On Sunday morning we drove north to La Cruz for another visit to the farmer's market. I was happy to buy some more produce, fresh chorizo, peanut butter, hummus, and more. I bought a small key lime pie from a woman selling baked goods, and it was seriously one of the most delicious things I've ever had. While I shopped the kids sat under the shade of a huge sprawling tree and joined in with activities for children. A couple of Mexican families bring recyclable items like pieces of cardboard, pictures cut out of magazines, etc, and craft supplies, and it's neat to see the creativity taking place there! I enjoyed watching our kids blend right in, not hindered by language or culture, and taking part in this little community event. They even had a story time, and the woman who was reading was kind enough to translate the stories into English as well.
We left the market and sat down at a little open air restaurant for some tacos. Nearby was another massive tree, and while we were waiting for our food, Peregrine started yelling that he saw an iguana in the tree! Of course we got up and looked, but couldn't see anything. He kept insisting that there really was an iguana, and then Poppy said she could see it too. They were trying to point to where it was, but still I couldn't make it out. Poppy said that part of it looked like some leaves hanging down, and I could see the "leaves" but still couldn't see how that was part of an iguana. They also said they could see a striped tail and that part of the iguana looked like a spider. Our kids have really, uh, vivid, imaginations, and I was beginning to wonder if this was just another fancy of theirs. And then I realized that the "leaves" I'd seen was really the large flap of skin hanging down from the neck of a big iguana, who was sitting high on a tree branch in the sun. The "spider" part was his forelegs and claws, and sure enough, he had a very long striped tail. He was kind of peach color with some green, and I'd guess maybe five feet long. We then realized he wasn't alone and that there were probably three or four smaller iguanas in the tree as well. I haven't seen iguanas before in this part of Mexico, so it was fun to see them.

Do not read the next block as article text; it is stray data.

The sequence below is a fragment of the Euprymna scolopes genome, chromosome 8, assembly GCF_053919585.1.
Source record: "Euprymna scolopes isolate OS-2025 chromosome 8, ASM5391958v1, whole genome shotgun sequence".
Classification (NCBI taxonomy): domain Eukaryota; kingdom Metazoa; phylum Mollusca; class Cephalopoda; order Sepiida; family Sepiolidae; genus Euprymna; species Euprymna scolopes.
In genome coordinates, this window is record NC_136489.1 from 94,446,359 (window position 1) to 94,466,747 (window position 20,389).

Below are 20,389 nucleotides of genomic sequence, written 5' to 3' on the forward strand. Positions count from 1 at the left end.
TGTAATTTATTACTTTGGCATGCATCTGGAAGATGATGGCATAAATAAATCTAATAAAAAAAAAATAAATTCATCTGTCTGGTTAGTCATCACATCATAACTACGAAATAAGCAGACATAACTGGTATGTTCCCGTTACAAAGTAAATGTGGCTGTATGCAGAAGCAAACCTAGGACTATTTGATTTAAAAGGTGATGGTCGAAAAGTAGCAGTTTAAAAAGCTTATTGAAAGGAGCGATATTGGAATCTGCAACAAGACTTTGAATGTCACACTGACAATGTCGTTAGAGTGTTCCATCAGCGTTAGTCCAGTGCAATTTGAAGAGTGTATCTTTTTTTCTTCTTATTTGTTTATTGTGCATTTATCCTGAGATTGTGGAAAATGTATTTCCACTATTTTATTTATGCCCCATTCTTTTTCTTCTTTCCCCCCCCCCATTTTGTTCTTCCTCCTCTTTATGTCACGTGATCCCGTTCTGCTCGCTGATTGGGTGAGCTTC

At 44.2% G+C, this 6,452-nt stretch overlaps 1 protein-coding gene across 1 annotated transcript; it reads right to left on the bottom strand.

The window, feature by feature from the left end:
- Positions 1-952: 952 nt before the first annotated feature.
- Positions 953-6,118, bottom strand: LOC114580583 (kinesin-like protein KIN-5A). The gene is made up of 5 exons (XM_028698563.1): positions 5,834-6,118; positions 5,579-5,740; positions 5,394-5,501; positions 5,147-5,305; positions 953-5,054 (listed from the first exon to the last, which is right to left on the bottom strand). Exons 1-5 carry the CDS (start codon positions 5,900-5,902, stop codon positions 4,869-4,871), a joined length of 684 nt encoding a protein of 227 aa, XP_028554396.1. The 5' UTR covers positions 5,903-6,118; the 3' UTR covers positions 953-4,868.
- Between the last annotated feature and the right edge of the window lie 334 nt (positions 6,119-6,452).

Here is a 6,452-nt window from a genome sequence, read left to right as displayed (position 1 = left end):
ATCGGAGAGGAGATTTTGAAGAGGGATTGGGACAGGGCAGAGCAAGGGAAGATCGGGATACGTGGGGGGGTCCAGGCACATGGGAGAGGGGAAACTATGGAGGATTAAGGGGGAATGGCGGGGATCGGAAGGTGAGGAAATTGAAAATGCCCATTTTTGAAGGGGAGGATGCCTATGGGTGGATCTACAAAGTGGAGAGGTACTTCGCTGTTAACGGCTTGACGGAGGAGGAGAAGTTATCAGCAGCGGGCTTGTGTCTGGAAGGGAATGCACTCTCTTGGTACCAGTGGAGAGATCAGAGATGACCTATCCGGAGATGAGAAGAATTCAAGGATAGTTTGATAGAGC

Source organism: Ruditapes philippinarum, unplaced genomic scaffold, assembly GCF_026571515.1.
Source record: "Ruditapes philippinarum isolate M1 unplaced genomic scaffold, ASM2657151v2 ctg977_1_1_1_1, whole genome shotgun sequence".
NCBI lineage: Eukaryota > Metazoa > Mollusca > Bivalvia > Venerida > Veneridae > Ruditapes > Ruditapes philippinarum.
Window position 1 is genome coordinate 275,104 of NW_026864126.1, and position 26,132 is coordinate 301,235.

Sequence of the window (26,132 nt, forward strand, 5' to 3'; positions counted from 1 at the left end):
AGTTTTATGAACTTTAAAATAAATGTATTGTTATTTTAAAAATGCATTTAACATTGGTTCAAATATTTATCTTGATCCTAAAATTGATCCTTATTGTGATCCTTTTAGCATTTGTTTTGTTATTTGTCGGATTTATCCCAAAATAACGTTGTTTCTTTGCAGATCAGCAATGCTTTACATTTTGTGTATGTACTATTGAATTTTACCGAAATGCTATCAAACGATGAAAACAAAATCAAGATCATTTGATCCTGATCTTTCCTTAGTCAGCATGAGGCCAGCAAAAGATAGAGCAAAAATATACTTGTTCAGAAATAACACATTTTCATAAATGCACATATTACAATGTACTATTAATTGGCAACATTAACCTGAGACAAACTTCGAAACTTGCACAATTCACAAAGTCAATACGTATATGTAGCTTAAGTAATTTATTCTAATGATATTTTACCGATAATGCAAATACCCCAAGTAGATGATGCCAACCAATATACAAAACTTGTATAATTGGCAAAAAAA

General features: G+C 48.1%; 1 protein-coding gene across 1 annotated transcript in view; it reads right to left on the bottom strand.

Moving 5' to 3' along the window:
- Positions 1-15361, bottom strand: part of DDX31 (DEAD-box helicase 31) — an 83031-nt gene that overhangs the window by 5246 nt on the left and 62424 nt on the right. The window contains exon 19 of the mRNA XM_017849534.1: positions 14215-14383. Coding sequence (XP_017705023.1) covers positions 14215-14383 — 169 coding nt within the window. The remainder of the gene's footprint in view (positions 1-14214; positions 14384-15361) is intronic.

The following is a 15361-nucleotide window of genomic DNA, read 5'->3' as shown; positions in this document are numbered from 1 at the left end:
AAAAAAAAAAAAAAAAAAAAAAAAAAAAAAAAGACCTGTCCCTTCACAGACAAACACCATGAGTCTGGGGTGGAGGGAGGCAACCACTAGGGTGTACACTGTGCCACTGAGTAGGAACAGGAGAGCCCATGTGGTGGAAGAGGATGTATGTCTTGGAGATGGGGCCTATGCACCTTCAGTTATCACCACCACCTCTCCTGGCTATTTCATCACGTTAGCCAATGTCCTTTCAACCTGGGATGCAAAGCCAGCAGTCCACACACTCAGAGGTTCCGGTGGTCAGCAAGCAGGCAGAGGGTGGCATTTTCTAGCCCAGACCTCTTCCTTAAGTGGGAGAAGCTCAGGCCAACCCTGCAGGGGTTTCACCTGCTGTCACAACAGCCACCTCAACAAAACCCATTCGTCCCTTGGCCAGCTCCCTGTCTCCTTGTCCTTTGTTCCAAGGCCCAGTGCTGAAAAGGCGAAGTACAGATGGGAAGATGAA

We had dinner at home on Sunday, then walked into town as the sun set over the ocean. At dusk there are birds in the trees around the square, and they squawk like it's the end of the world! Sunday evening is when a lot of Mexican families go to the square together, and there are more food vendors set up. We saw a girl sitting on the edge of the empty fountain holding what appeared to be a dog with a blanket around it. Erik gestured to me and pointed out that it wasn't a dog after all, but a baby goat! I took Raphael and sat down next to her where we could see it better. She was a sweet girl of about 10 or 11, and she said the goat was only one month old and is her pet, Blackie. She let Raphael pet it, and he was quite excited about that. One just never knows what one will see here! One night while waiting in line for fried bananas some girls came by with a little bird. It was a baby parrot, one month old, and they let the kids pet it as well.
Yesterday we'd planned to go to the beach, but it felt like we needed to have a little more of a "down" day, so we stayed around here until late afternoon. The kids got in the pool around 9 in the morning and I think it was close to 1 before they were done swimming. Somewhere in there was breakfast, and once I could I got in with them. We all had a great relaxing time floating and splashing and paddling and wading around the pool. After siesta, we walked into town and gave the kids a little money so they could buy a few things to take home. Peregrine picked out a model ship and a slingshot, and Poppy bought a wind chime and a bracelet for her friend.
We'd had our eye on a certain taco stand we've walked by, but ended up eating at another place on the square. They had a handwritten sign advertising fish tacos, which isn't something you normally see here. It was the kind of makeshift restaurant operating out of the back of a truck; out come the tables and chairs, a canopy, a portable stove, a crate full of ice and glass soda bottles, and voila, a restaurant! We took our seats, the plastic kind advertising Corona (or Pepsi, or Sol, or Coca Cola) and waited for our fish tacos. We were facing the church, and I noticed in its yard the type of palm that instead of large coconuts has a spray of olive sized fruits growing beneath the fronds. Some of them were turning red, giving them the appearance of berries. We learned that they are actually a type of coconut, and one man told us this is the kind used to make coconut oil. Our fish tacos arrived on plastic plates covered with a thin plastic bag. This solves the problem of where to do the dishes, as they just throw the bag away, put on a clean one and serve the next customer. We enjoyed our dinner and Erik bought fried bananas for the kids "one last time". I often buy a few produce items near the taxi stand, and last night I picked up two huge mangoes, some small zucchini like squash, and several guava, which we've discovered we really like. We took a taxi home and were glad to call it a night.
Our time here is going by too quickly. Already I'm counting down the days until we leave instead of how many days we've been here. I'm so thankful for this time we have, making memories together with our kids and sharing this great place that is Mexico.